Beyond Say: Water, Spirituality, and the Womanist Autoethnography in Beyonce’s Lemonade

Aquila Campbell


The imagery and story-telling in Beyoncé’s Lemonade builds upon a narrative of Black womanhood that is uniquely southern. Through scenes exploring plantations, rural areas, swamps, antebellum porches, Beyoncé participates in a framework of story-telling that has been pioneered by southern Black women such as Alice Walker’s Womanism and Robin M. Boylorn’s autoethnographic work in Sweetwater. When both concepts are put into conversation with one another, a womanist autoethnography emerges, which is a focus that nurtures the space of Black female life as she navigates family, relationships, Self, the spiritual, struggle, and freedom. Using the womanist framework by Alice Walker and the ethnographic framework of Robin M. Boylorn’s Sweetwater, the significance of Beyoncé’s Lemonade in the tradition of southern Black women’s story-telling can be explored within a semiotic relationship between the two approaches, rendering a distinctive vision into Black womanhood. For example, the presence of Water is woven throughout the journey that Beyoncé takes the viewer on. Water reflects the womanist autoethnography by acting as a medium through which Beyoncé expresses spirituality, the tides of her emotions, the act of cleansing, her connection to the African Diaspora, the pain of loss, questioning, the reconciliation and revelation she gains within herself and between her loved ones as a southern Black woman. How water maps out the emotional and spiritual journey in the film humanizes Beyoncé even as she enjoys the status of a cultural icon and allows her story to be accessible, because she, like her fans and her audience, expresses resilience and vulnerability. Walker’s womanist insight into Black families, healing, spirituality, and interconnectivity between Black women in conjunction with Boylorn’s autoethnographic process of speaking oneself into being can unravel themes of how water undergirds powerful scenes in the film and acts as a guide through Beyoncé’s experience of southern Black womanhood.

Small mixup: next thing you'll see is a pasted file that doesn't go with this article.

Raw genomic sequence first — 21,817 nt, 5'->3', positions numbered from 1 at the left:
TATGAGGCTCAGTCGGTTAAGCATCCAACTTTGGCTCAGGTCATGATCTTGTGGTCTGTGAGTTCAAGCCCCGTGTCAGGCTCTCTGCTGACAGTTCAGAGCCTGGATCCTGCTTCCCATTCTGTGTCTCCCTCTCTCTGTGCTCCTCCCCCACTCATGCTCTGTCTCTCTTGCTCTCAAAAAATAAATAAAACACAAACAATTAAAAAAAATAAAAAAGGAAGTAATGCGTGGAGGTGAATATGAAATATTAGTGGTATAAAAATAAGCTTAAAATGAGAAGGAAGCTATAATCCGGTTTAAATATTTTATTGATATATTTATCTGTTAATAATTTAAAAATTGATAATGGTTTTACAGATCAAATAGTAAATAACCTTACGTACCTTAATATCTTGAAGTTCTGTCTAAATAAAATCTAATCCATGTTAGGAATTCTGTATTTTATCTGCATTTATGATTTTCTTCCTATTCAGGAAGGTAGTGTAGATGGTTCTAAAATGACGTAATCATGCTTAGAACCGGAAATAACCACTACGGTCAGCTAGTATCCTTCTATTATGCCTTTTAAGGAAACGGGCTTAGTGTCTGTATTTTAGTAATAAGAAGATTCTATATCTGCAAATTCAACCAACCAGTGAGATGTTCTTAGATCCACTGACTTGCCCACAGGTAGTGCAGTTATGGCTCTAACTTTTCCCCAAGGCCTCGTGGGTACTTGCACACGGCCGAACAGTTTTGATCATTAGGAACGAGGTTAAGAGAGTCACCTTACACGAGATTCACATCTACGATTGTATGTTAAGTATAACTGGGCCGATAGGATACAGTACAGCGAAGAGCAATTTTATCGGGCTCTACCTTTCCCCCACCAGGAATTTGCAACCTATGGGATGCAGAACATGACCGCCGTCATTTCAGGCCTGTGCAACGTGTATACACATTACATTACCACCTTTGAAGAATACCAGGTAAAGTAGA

Autoethnography; Womanism; Blackness; Lemonade; Beyonce; Film; Black culture; Black people; Black women

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